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Corn Pests

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To know the characteristics of a crop’s pests is the first step to controlling them. Throughout this article, you will be introduced to the major insects that affect cornfields worldwide as well as some forms of prevention and control.

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·        Fall Armyworm (Spodoptera frugiperda)


This caterpillar might have several colors ranging from brown, green and black. It has four dark macules on the back of the penultimate segment of the abdomen, forming a square figure, which facilitates its recognition. The worm can infest the plants used for vegetation cover in no-tillage systems. After desiccation, the caterpillar begins to feed on corn seedlings, which will reduce the crop’s plant population. It is also responsible for opening galleries at the bottom of the plant, leading to its death.

When eggs are laid on the plants, the half-hatched caterpillars will begin to scrape the leaves without drilling. Soon after they lodge in the ear, feeding on the leaves, and can even section the stalk.  They can also attack the base of the cob, where they feed on the grains before physiological maturity. After this, the caterpillar tears the straw when it comes out of the ear to pupate. Crop productivity when under attack by the cartridge caterpillar can be reduced by more than 50%.

Spodoptera frugiperda. Photo:


·        Sugarcane borer (Diatraea saccharalis)

The moth has a wingspan of about 20mm, straw-yellow forewings with brown macules, and whitish posterior wings. It has a polyphageal feeding habit, causing damage to corn, sugarcane, rice, among others.

Initially, the caterpillar feed on corn leaves, descending into the stem soon after. They can also damage the bottom of the plants in the early stages of development, causing a symptom commonly called “dead heart”. In plants that are in the later stages of development, they open an ascending gallery in the stem, which extends for two or three internodes, thus, a pest difficult to identify, it becomes more evident only when it opens an orifice so that the adult moth can leave. This gallery made by the borer causes a reduction in the circulation of sap, decreasing the size of the ear, number of grains per ear and weight of the grains. Plants can fall easily from the impact of the wind, making mechanical harvesting difficult.


Diatraea saccharalis. Photo:


·        Neotropical Brown Stinky Bug (Euchistus herus)


A pest of polyphagous habit; it is one of the main pests of soybean and corn, in regions of warmer climates. It measures around 11 mm in length, has a dark brown color, two extensions on the sides of the thorax, as if they were thorns and a white macula in the shape of a half moon, on its scutel.

This bug feeds on sap at the growth point, that is, in the apical meristem of corn plants, and injects toxic substances into plants. A single bug can damage up to six plants. Plants develop abnormal growth and twisted/deformed leaves, have their growth speed decreased and suffer shading of the healthy plants that are nearby. This damage leads to unproductive or very small spikes, reducing crop productivity. Plants with more than 5 fully expanded leaves or with a 0.8 cm diameter stem are not affected by the attack of this pest, because the oral apparatus of the bug cannot reach the plant’s apical meristem.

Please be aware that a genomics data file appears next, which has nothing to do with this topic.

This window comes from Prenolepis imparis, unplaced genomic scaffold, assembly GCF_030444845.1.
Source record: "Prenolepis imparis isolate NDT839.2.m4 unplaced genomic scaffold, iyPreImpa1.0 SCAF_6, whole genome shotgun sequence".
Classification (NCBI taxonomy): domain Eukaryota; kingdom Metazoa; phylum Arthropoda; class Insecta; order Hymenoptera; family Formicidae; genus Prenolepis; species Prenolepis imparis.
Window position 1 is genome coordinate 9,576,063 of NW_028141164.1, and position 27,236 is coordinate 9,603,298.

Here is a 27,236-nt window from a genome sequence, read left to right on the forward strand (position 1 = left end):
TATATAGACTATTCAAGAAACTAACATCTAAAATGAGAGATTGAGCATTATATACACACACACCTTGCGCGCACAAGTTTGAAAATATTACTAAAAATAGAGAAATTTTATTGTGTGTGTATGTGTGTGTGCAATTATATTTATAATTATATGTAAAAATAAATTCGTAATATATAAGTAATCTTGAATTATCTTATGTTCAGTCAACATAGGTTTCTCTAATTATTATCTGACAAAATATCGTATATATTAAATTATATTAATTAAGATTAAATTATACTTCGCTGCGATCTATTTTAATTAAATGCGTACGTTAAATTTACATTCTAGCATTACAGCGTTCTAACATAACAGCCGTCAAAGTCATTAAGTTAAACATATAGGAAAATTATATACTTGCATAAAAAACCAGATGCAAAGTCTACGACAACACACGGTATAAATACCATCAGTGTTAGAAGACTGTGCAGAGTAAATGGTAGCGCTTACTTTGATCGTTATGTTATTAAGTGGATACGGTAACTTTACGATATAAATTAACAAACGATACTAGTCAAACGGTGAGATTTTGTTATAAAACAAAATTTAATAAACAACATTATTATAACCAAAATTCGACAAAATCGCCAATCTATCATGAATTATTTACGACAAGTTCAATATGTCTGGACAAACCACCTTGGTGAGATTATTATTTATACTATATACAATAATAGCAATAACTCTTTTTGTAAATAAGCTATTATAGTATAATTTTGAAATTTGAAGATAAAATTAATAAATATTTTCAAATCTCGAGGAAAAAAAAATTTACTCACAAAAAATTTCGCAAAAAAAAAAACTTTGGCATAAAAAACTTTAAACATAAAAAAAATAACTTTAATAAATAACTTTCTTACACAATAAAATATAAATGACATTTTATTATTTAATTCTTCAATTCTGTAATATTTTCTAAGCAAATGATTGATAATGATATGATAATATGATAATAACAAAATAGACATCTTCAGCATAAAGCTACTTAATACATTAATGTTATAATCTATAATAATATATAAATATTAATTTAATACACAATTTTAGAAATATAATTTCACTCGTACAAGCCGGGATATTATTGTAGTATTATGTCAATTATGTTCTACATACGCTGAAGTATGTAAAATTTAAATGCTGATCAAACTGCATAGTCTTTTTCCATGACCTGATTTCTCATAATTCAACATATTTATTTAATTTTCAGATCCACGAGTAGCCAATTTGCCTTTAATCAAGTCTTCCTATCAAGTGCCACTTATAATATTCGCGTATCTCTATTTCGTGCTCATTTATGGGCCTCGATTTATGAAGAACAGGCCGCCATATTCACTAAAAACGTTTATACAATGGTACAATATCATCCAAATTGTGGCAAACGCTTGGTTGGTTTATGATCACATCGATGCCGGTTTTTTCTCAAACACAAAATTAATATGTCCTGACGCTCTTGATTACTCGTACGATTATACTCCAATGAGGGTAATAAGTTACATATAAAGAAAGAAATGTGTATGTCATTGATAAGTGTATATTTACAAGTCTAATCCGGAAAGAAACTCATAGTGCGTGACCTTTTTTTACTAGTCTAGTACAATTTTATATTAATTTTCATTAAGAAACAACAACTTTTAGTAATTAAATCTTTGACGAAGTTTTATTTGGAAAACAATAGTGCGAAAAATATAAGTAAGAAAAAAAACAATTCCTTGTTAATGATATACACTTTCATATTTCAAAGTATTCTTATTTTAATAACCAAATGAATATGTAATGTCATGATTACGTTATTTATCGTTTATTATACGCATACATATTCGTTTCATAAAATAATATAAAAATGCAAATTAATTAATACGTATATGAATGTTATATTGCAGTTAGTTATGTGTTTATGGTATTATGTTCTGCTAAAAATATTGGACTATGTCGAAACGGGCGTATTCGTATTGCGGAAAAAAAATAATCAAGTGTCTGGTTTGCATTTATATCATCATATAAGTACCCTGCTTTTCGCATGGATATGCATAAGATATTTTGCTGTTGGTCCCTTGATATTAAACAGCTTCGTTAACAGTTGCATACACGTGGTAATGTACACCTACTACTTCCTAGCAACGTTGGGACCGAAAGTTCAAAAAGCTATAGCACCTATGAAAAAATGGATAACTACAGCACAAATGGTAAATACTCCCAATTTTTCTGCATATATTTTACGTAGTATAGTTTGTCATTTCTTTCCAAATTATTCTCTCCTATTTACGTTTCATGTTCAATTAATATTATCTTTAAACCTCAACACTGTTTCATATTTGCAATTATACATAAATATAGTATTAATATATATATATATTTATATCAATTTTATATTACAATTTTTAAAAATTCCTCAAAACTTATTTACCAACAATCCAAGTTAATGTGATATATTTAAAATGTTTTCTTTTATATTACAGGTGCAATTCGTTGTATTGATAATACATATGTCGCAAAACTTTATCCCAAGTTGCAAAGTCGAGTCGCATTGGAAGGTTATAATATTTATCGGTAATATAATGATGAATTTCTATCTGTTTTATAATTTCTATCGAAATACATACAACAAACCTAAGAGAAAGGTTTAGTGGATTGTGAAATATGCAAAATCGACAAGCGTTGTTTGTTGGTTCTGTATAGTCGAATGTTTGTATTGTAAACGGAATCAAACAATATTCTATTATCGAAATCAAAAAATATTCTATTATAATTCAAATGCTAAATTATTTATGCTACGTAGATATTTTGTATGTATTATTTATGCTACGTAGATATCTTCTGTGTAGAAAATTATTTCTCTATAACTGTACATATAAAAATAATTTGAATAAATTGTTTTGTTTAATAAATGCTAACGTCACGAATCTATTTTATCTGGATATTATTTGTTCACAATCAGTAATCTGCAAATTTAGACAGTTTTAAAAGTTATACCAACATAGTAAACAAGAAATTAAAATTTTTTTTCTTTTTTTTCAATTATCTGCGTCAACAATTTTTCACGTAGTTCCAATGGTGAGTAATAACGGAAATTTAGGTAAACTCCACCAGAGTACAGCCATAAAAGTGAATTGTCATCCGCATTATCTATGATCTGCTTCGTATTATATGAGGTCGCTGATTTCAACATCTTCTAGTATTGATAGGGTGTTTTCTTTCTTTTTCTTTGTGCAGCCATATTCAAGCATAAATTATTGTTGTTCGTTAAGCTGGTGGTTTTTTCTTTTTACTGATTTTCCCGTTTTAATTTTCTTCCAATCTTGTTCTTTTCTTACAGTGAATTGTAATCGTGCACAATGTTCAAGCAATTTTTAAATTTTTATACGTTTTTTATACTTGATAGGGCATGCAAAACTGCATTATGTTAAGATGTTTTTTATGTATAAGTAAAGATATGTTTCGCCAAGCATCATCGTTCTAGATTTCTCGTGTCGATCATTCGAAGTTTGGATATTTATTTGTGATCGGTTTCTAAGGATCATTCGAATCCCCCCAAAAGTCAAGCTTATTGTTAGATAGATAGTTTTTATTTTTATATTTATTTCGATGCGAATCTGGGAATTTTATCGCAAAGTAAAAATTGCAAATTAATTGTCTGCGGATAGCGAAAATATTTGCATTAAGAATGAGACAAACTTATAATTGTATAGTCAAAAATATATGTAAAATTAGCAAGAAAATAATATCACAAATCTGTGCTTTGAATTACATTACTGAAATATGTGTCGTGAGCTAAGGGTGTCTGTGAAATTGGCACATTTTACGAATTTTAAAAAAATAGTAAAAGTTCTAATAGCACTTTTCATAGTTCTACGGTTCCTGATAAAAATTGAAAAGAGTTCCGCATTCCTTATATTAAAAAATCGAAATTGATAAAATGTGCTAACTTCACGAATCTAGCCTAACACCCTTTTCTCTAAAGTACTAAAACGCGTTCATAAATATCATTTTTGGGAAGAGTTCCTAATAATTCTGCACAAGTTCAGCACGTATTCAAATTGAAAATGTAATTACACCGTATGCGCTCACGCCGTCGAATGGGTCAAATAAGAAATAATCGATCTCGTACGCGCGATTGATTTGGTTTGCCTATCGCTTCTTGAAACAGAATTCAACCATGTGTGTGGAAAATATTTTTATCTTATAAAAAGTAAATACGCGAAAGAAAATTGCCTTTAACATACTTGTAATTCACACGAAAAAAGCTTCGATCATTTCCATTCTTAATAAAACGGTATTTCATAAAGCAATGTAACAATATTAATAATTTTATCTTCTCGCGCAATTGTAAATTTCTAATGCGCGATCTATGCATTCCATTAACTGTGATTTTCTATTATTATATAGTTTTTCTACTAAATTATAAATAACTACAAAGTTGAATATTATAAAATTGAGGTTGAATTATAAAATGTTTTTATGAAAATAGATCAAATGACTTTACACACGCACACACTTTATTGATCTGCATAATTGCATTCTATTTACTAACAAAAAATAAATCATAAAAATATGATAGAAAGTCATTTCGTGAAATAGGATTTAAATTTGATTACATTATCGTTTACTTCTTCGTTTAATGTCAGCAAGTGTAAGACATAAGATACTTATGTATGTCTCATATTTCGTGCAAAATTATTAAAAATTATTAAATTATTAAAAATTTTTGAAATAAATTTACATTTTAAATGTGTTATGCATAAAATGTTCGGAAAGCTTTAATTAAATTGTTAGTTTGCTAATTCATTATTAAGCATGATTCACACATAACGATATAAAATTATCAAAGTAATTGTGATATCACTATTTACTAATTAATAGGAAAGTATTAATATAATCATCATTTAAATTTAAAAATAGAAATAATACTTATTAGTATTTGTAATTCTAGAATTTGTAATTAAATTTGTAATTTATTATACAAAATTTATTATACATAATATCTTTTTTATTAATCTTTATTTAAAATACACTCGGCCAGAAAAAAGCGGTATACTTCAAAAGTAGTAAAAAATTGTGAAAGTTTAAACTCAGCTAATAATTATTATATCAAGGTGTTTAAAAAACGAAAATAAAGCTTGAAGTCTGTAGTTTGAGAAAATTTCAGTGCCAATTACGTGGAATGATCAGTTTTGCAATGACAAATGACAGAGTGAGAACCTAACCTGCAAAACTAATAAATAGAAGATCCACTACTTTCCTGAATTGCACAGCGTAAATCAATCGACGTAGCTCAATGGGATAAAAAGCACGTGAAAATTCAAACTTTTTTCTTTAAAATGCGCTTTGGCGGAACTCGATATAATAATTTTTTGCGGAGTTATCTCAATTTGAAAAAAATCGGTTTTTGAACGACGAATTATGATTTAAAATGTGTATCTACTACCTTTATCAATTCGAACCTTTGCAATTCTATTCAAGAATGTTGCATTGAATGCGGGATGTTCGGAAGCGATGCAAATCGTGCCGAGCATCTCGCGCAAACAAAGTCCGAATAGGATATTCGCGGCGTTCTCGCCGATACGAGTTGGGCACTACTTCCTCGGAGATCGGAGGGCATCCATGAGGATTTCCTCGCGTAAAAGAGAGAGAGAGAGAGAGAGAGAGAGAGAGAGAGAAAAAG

Corn pests have several natural enemies that can control them. Predators such as the lined earwig (Doru spp), which feeds on eggs, small caterpillars and aphids, as well as ladybugs, assassin bugs, ground beetles, which feed on different pests at different stages of development.

Trichogramma wasps are important egg parasitoids and also parasitize Spodoptera frugiperda caterpillars.


Parasitoid wasps on Spodoptera frugiperda eggs. Photo:

Fungi, bacteria, and viruses are also used for control. Of the most used fungi we have Beauvaria bassiana and the bacteria, Bacillus thuringiensis, the species that stands out. The constituents of transgenic corns have this bacterium, and also bring with them resistance to some coleopterans and caterpillars.

Natural enemies are responsible for keeping pests in balance, causing natural pest mortality in the ecosystem, allowing the use of selective insecticides or the adoption of cultural practices to be done in a way that preserves enemies or beneficial species of the crop.

Application of insecticides in the pre-sowing of corn, mainly in no-tillage systems, is a good way to reduce pest population, being a preventive measure for the initial phase of the plant. Seeds with systemic insecticides are also an option, as well as the spraying of post-emergency insecticides.

Nevertheless, healthy, and well-nourished plants have greater resistance to pests and diseases, and in case of infestation, will have their productivity less affected.

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